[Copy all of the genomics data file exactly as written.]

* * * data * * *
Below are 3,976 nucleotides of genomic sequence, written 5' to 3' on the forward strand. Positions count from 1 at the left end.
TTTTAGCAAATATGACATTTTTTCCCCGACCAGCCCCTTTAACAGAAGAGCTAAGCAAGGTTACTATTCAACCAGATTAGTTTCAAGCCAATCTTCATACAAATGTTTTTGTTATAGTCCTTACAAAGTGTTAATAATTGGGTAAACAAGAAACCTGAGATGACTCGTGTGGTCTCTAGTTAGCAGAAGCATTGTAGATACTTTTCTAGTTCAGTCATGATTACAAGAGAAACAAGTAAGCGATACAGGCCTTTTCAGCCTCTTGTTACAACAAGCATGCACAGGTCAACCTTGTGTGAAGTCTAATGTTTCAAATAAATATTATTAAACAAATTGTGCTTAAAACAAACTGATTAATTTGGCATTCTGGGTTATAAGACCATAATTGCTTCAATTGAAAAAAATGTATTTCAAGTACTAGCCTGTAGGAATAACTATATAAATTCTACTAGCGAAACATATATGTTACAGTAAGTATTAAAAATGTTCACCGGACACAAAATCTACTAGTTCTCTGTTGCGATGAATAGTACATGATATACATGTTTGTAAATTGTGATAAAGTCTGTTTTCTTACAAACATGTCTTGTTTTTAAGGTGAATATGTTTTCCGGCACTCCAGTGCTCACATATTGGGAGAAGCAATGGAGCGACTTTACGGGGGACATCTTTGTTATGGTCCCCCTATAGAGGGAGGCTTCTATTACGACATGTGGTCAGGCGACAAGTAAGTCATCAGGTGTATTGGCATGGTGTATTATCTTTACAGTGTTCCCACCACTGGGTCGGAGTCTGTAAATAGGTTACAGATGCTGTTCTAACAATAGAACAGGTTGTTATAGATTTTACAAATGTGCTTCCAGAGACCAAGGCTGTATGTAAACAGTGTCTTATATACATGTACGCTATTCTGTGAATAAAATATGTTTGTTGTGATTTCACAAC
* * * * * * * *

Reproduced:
Below are 3,976 nucleotides of genomic sequence, written 5' to 3' on the forward strand. Positions count from 1 at the left end.
TTTTAGCAAATATGACATTTTTTCCCCGACCAGCCCCTTTAACAGAAGAGCTAAGCAAGGTTACTATTCAACCAGATTAGTTTCAAGCCAATCTTCATACAAATGTTTTTGTTATAGTCCTTACAAAGTGTTAATAATTGGGTAAACAAGAAACCTGAGATGACTCGTGTGGTCTCTAGTTAGCAGAAGCATTGTAGATACTTTTCTAGTTCAGTCATGATTACAAGAGAAACAAGTAAGCGATACAGGCCTTTTCAGCCTCTTGTTACAACAAGCATGCACAGGTCAACCTTGTGTGAAGTCTAATGTTTCAAATAAATATTATTAAACAAATTGTGCTTAAAACAAACTGATTAATTTGGCATTCTGGGTTATAAGACCATAATTGCTTCAATTGAAAAAAATGTATTTCAAGTACTAGCCTGTAGGAATAACTATATAAATTCTACTAGCGAAACATATATGTTACAGTAAGTATTAAAAATGTTCACCGGACACAAAATCTACTAGTTCTCTGTTGCGATGAATAGTACATGATATACATGTTTGTAAATTGTGATAAAGTCTGTTTTCTTACAAACATGTCTTGTTTTTAAGGTGAATATGTTTTCCGGCACTCCAGTGCTCACATATTGGGAGAAGCAATGGAGCGACTTTACGGGGGACATCTTTGTTATGGTCCCCCTATAGAGGGAGGCTTCTATTACGACATGTGGTCAGGCGACAAGTAAGTCATCAGGTGTATTGGCATGGTGTATTATCTTTACAGTGTTCCCACCACTGGGTCGGAGTCTGTAAATAGGTTACAGATGCTGTTCTAACAATAGAACAGGTTGTTATAGATTTTACAAATGTGCTTCCAGAGACCAAGGCTGTATGTAAACAGTGTCTTATATACATGTACGCTATTCTGTGAATAAAATATGTTTGTTGTGATTTCACAAC